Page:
“Anyhow, she died and that was indeed heartbreaking. We invested a lot of time, energy and effort. We had gotten to know her family. I do not recall our institution (Loma Linda) ever being quite as unified on anything as over this little baby. We all wanted her to go further, and it was a major letdown. And then, of course, there were all sorts of second guessing, “Seventh inning” discussions that went on, some of which we tried to listen to with an objective ear and learn from. Some were just wild- show business, I guess you’d say.”
Dr. Bailey reflects: “The media frenzy finally boiled down to a simmer. It was an election year, and you hardly knew Ronald Reagan was being re-elected. This process was right at the same time. It nearly knocked him off the front page!”
“The hate mail and threats poured in for a long time, so much so that the Redlands police wanted us to let them open our mail and things like that. They were excellent. They were a great hometown police department. They just took over. Wonderful. We felt very secure. We had two little children, Conner and Brooks, who were quite impressed when the police came up to the house and gave us all lessons about how to take care of ourselves.”
“When we did the first allograft transplant a year later with Baby Moses (his real name was Eddie) wouldn’t you know there were several busloads of people who came out to picket the house. The Redlands police, stars that they are, only permitted these people to demonstrate in front of our neighbor’s house- I don’t think they were home at the time. Up on our property and in our house, there were officials from the police department guarding us.
“Just like Baby Fae, this first allograft transplant a year later was very serendipitous. It just so happened that Eddie was still in our hospital. An obstetrician from the Bay Area (San Francisco) called me and said: “I know what you did for Baby Fae. Are you still doing transplants, because I have a baby here with birth asphyxia, and the parents want the baby’s organs donated. Nobody else wants the baby organs except you.” I said: “Well, I think we do want that heart.”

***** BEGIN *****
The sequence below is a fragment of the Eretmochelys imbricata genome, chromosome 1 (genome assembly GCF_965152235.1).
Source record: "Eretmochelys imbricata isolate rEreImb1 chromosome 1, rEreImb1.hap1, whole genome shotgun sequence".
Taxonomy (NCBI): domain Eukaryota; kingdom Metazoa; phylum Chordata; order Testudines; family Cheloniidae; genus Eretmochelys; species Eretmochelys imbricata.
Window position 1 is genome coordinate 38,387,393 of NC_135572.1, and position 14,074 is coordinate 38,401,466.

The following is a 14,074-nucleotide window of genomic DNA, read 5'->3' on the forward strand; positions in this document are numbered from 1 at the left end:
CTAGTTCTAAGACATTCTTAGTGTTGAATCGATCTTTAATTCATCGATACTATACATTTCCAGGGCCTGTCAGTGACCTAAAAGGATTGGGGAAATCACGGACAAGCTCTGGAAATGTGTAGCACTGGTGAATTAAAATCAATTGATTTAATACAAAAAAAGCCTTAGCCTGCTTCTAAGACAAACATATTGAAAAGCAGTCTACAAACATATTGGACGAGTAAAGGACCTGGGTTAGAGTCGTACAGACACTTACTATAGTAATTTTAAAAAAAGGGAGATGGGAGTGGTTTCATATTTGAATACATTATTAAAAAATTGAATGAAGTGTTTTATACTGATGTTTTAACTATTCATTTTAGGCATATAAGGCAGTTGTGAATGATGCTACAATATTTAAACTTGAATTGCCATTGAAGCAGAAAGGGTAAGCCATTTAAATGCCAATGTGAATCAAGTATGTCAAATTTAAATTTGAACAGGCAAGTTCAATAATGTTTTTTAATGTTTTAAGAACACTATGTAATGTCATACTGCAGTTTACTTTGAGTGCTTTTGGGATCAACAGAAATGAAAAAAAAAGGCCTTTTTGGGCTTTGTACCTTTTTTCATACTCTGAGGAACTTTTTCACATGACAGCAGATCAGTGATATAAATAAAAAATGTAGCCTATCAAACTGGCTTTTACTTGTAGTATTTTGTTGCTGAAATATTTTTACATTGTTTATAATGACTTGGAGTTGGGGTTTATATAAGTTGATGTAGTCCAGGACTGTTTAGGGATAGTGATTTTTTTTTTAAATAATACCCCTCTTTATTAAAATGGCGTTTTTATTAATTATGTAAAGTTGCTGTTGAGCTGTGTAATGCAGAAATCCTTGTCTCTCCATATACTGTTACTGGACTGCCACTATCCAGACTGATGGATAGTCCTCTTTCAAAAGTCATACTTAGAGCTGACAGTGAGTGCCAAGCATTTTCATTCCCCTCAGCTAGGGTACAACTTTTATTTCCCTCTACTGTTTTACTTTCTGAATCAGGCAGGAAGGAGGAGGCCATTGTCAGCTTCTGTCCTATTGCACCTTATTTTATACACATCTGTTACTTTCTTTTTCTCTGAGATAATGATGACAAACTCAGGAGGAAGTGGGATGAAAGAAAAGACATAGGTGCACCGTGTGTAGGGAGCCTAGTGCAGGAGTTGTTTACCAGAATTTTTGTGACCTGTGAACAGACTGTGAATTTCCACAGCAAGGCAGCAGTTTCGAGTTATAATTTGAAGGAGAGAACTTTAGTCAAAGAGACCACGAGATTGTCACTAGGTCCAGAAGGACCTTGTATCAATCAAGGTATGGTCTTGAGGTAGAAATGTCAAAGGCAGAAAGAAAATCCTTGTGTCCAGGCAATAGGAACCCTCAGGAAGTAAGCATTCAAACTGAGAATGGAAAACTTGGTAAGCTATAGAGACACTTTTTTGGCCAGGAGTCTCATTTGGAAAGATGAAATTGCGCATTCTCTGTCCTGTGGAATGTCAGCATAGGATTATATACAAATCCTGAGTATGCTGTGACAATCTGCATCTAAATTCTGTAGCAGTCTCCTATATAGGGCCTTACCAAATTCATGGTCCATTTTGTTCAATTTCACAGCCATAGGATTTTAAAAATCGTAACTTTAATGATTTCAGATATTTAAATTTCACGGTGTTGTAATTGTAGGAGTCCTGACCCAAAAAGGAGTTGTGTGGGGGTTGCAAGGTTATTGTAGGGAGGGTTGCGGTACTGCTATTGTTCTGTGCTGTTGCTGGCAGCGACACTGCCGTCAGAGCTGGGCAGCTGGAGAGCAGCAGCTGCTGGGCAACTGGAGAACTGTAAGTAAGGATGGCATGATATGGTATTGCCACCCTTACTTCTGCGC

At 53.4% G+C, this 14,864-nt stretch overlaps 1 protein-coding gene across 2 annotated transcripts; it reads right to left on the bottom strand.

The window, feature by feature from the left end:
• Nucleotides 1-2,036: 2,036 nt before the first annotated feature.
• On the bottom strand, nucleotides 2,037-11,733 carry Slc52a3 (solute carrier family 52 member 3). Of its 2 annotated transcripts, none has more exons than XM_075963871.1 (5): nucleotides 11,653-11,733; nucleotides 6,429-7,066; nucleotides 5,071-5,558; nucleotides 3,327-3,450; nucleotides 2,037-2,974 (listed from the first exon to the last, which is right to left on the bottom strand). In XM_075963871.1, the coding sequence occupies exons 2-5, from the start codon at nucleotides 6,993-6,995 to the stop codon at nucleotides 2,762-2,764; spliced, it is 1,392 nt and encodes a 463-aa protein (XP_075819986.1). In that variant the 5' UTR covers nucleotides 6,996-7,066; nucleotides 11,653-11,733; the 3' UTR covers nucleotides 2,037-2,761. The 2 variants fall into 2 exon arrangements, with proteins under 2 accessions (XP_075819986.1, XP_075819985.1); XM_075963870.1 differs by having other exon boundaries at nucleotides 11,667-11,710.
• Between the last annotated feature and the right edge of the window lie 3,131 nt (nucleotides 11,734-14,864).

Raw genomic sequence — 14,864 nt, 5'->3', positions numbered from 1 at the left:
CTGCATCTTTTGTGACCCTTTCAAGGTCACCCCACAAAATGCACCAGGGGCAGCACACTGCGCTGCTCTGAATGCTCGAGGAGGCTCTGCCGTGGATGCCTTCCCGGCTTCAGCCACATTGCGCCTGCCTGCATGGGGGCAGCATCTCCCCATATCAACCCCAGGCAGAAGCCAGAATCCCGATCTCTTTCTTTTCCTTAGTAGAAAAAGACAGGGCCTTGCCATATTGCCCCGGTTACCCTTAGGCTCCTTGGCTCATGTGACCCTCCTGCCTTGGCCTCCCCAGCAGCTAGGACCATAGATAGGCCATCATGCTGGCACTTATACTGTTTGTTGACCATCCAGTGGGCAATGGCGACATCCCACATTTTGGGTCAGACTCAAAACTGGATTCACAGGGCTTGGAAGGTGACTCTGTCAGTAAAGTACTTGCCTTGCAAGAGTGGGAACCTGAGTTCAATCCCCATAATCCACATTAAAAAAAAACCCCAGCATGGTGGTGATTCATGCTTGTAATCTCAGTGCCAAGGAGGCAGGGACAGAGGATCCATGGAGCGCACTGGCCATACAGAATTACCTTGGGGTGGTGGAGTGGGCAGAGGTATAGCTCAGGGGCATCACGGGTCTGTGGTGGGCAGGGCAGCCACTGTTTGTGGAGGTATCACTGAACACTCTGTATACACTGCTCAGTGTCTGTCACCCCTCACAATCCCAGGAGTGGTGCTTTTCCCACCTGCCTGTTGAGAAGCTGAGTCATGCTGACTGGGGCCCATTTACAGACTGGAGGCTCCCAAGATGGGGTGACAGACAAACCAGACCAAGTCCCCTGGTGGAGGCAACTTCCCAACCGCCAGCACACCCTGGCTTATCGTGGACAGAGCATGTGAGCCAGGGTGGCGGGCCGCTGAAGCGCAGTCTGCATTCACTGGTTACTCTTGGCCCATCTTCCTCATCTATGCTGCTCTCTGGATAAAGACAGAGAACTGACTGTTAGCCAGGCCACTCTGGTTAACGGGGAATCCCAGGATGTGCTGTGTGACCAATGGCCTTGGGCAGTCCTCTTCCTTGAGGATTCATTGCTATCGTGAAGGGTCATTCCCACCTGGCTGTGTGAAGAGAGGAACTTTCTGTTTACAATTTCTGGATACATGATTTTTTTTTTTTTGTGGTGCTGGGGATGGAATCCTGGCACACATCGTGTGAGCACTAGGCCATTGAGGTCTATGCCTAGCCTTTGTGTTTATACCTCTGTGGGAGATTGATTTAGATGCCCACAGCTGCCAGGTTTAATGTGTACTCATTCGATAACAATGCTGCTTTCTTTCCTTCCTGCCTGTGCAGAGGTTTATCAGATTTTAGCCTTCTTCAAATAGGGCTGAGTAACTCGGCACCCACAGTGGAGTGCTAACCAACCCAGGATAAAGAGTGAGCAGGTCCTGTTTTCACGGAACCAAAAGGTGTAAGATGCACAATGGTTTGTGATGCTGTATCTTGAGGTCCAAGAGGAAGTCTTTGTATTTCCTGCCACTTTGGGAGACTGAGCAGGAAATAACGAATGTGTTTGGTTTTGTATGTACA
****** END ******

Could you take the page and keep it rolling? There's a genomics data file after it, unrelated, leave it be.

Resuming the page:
“We talked to Eddie’s mom and dad. They wanted to move forward. They’d lost a baby the year before to heart disease. So we brought that donor baby down to Loma Linda and we performed what it turns out was the first successful clinical newborn heart transplant, done a year after Baby Fae. That hit the news too and went all around. I think initially the story received a life because people thought the heart was from another baboon donor. But then it took on a life of its own because he stayed alive. And for the next several months there was intense interest.
More important than the news- though that was vital- was the development of a donor base. Procurement agencies said: “Well, if Bailey’s really going to do this, we’d better get ourselves up to speed too.” So procurement agencies all around the country began to make something out of this human story that was out there. And people began to consider donating if their baby had birth trauma or brain death- they began to consider organ donation.
Postscript from the author;
- The general consensus as to the cause of death for Baby Fae was due to rejection caused largely by a humoral response against the graft, due to Fae’s type O blood creating antibodies against the type AB xenograft. The blood type incompatibility was seen as unavoidable: less than 1% of baboons are type O and Loma Linda only had seven young female baboons. – All of which were type AB.
- Many excerpts of this interview with Dr. Leonard Bailey came from accounts with the Loma Linda University Press in 2007. Mr. Jerry O’Brien, Dr. Bailey’s Chief Perfusionist for over forty years, provided invaluable anecdotes and information included in this article. My sole intent in writing this article was to provide a light on an individual and institution that accepted the majority of heavy lifting in creating what human transplantation has become today.